Hip Hop is Dead

(Def Jam; 2006)

By Chet Betz | 8 November 2007

About a month ago Nas and Jay-Z performed "Hip Hop Is Dead" on BET, Def Jam prince playing a poor/rich hype-man to his newest acquisition, all rivalries consolidated and sold. Nas sputtered in the second verse and recovered barely enough momentum to see the song through to its end; as a result, BET's throng needed Jay to tell them to make some noise before they resorted to a golf clap. Shit would be troubling if it didn't inspire so much indifference. The song itself is rote, the inescapable rehashing the same Iron Butterfly sample that drove the far superior "Thief's Theme." Nas' titular lyricism is the expected mix of nostalgia, self-righteousness, and scene hating, and of course all of that's rendered ineffectual and ironic by a BET stage and a BEP beat. At least the Pumpkins' acknowledged what all this rage amounts to.

Read any interview with Nasir about his latest and see if you get a clear idea of what "Hip Hop Is Dead" represents outside of a declarative sentence meant to sell units through the most inane of controversies. Nas paints hip hop as he knows it, but it's not hip hop that's dead -- here it's his rendering of it that pales for lack of life or freshness. The rhyme schemes, the topic matter, and the beats from "Carry on Tradition" to "Not Going Back" to "Blunt Ashes" are dead and done, especially in Nasty's personal canon. What's the point of making an album that tells us what we're listening to could mean something if circumstances were different, even though circumstances aren't different? Nas laments the hip hop times, but it's a jeremiad without poetry. He just says it and says it until the listener's trying to swallow the bitter lump of resignation at the heart of this record, as blatant and guileless as the album's cover.

Which isn't to say that Nas isn't a great rapper on Hip Hop Is Dead. Nas will always be great, always a complete natural, but also addled and tired. His luck condensed on Illmatic (1994), and just the very strain of living in the shadow of that inauguration has left a career perpetually testifying to his talent while perpetually failing to eclipse his potential. Nas himself can't have the slightest idea how to surpass or match his own ghost. On every release he grapples with his own ability, stumbles, and falls into the excuse of releasing something that was "different" from before, when any significant difference is mostly nullified by each record bearing the mark of belonging to a cycle of shortcomings. And Nas' flow and rhyme construction is a slave to its own immutability when it can't possibly get any more perfect than "Halftime" or "One Love." When he pushes into some new territory, it's usually a train wreck like "Who Killed It?" I mean, just because one can rap a whole track as a mobster movie detective, and just because that seems like something untouched, does that mean one should? Everyone instinctively knows the answer to this question. Except, apparently, Escobar.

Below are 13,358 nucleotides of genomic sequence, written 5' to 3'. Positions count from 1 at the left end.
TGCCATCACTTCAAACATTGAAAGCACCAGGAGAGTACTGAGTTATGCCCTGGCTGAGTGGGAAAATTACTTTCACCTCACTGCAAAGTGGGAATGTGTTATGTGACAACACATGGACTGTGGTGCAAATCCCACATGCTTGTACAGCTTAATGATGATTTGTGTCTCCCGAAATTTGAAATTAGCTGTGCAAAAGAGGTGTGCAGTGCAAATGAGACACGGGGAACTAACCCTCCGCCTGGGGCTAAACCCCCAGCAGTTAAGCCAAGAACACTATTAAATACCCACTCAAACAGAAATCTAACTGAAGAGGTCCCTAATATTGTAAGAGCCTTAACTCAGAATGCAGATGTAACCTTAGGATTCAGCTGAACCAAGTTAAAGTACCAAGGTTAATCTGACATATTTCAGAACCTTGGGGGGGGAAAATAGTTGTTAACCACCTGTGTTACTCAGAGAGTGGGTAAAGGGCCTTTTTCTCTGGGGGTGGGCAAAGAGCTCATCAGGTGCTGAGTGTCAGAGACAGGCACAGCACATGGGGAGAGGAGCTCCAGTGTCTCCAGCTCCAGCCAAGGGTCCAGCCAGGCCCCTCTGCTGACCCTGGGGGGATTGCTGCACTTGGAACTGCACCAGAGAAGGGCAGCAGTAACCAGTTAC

The myth of Nas curses him, and it goes beyond simply failing to live up to a classic debut. That criticism's plagued him since forever. If there's anything to be gleaned from Hip Hop Is Dead, then it's what its meta says so profoundly about the true nature of its maker's legend. For Nas, hip hop truly is dead, but that's because his auteur conception of hip hop, the individual life that he bestowed hip hop, was born, actualized, and epitomized with his very first record. Nas saw what his hip hop could be and immediately took us there. But there are other hip hops, and though they aren't Nas', and most of them aren't nearly as good, they're still alive because they still have futures.

"Who Killed It?" You killed it, Nas. Beautifully and absolutely, you killed it. It's just too bad that that means the aftermath feels so redundant and pointless. Nas always has those tracks (like "Made You Look" or its successor "Where Y'All At," cut from this album) where he makes us believe that a complete resurrection is possible. Of course, such an effort would have to be superhuman. The inverse with Hip Hop Is Dead is that every little failing, every lazy rap or Scott Storch beat or Snoop Dogg guest spot, is damning. It's a half-hearted, self-desecrated memorial, and it may end with "Hope," but like all of the record's messages, it's a hope stated, not experienced. As Nas says in the end, "I say what I say. I say what I say. This shit is real, bitch. This shit is real, bitch." Hip Hop Is Dead's fruitless and one-dimensional rhetoric is sure to depress the Nas fan more than any of his didactics.